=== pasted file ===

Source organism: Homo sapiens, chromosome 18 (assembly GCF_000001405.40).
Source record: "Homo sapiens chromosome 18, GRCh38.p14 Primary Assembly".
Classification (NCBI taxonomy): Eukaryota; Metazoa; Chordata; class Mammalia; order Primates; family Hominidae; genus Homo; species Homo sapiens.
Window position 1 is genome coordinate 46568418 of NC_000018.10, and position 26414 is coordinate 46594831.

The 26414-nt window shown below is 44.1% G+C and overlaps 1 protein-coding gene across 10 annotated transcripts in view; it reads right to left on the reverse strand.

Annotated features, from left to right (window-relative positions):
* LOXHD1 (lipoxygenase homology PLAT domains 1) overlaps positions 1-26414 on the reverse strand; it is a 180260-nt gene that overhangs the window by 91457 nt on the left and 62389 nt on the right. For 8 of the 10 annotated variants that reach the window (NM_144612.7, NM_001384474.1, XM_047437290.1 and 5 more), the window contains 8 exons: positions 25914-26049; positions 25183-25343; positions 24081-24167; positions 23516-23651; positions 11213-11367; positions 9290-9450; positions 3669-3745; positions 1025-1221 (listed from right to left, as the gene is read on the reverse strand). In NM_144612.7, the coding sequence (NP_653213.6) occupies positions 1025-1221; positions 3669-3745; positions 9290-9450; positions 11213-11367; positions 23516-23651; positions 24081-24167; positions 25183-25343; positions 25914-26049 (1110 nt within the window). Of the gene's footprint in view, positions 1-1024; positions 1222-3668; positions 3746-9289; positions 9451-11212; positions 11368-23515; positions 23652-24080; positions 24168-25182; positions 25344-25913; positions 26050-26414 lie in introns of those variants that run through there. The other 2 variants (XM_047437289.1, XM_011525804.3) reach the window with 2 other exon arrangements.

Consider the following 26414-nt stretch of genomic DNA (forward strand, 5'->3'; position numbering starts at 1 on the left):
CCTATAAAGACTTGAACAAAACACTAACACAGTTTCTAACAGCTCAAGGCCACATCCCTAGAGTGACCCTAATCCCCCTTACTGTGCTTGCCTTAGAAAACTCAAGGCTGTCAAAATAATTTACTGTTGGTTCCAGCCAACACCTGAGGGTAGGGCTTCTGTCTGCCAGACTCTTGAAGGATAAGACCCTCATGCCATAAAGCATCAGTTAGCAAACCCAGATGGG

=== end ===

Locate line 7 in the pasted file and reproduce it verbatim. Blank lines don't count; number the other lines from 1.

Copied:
* LOXHD1 (lipoxygenase homology PLAT domains 1) overlaps positions 1-26414 on the reverse strand; it is a 180260-nt gene that overhangs the window by 91457 nt on the left and 62389 nt on the right. For 8 of the 10 annotated variants that reach the window (NM_144612.7, NM_001384474.1, XM_047437290.1 and 5 more), the window contains 8 exons: positions 25914-26049; positions 25183-25343; positions 24081-24167; positions 23516-23651; positions 11213-11367; positions 9290-9450; positions 3669-3745; positions 1025-1221 (listed from right to left, as the gene is read on the reverse strand). In NM_144612.7, the coding sequence (NP_653213.6) occupies positions 1025-1221; positions 3669-3745; positions 9290-9450; positions 11213-11367; positions 23516-23651; positions 24081-24167; positions 25183-25343; positions 25914-26049 (1110 nt within the window). Of the gene's footprint in view, positions 1-1024; positions 1222-3668; positions 3746-9289; positions 9451-11212; positions 11368-23515; positions 23652-24080; positions 24168-25182; positions 25344-25913; positions 26050-26414 lie in introns of those variants that run through there. The other 2 variants (XM_047437289.1, XM_011525804.3) reach the window with 2 other exon arrangements.